|This article does not cite any sources. (August 2008)|
The kelson or keelson is the member which, particularly in a wooden vessel, lies parallel with its keel but above the transverse members such as timbers, frames or in a larger vessel, floors. It is fastened to the keel partly to impart additional longitudinal stiffness to it but principally to bind the longitudinal members (keel and hog) to the transverse members (frames and floors).
In an open boat it is often fastened to the keel and hog in such a way that it can be removed for maintenance. Again, it lies above the boat's frames or timbers as they cross the hog but in this instance, its main function is frequently to provide a means of holding down the bottom boards in such a way that they can easily be removed for maintenance. The keelson of an open boat is normally arranged to be flush with the bottom boards so as to reduce the chance of the crew's tripping over it.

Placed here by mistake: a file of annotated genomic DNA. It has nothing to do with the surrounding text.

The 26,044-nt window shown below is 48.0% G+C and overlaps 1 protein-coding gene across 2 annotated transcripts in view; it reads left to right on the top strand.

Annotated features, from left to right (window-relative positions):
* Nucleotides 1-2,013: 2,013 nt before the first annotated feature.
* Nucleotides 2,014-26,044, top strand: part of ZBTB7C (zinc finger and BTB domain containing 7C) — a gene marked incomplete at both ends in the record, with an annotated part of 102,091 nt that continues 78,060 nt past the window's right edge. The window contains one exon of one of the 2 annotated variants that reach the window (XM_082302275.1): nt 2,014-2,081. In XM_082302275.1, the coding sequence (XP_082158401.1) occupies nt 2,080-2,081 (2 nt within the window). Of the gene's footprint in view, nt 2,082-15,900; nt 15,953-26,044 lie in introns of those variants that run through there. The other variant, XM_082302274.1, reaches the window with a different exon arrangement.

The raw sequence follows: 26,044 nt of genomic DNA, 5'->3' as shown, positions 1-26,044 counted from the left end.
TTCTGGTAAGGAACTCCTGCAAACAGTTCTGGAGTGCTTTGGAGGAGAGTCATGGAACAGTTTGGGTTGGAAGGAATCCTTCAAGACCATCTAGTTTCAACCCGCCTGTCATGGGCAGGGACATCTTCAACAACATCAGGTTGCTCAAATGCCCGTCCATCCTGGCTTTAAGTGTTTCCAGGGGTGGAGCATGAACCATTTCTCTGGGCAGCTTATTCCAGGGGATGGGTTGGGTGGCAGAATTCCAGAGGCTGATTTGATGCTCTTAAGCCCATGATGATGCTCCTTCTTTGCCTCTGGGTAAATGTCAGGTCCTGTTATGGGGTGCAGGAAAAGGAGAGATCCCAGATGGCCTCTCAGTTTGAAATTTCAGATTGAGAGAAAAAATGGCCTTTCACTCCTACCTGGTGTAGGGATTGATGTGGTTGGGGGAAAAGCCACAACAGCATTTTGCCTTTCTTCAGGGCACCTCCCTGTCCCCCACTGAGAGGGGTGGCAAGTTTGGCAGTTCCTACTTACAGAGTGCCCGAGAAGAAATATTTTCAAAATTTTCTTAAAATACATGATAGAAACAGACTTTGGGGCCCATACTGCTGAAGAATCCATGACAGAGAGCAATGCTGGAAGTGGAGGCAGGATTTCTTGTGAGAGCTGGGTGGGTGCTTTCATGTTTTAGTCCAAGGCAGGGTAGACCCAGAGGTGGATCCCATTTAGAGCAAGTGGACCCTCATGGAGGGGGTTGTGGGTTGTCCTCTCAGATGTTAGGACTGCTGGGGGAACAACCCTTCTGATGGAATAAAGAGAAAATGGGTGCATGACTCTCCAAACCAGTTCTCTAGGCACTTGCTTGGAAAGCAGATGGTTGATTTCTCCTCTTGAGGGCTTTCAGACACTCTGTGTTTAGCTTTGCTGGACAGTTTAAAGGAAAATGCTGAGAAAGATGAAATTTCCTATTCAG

In an open boat or in a larger vessel, the hog is the structural member which lies immediately above the keel to which it is permanently and securely fastened so that the two form one member to which the lowest strakes (the garboard strakes) are fastened.
- Walt Whitman refers to a kelson in "Song of Myself" with the line, "and that a kelson of the creation is love,"
- Herman Melville refers to a kelson in Chapter 9 of Moby-Dick with the line, "Is not the main-truck higher than the kelson is low?"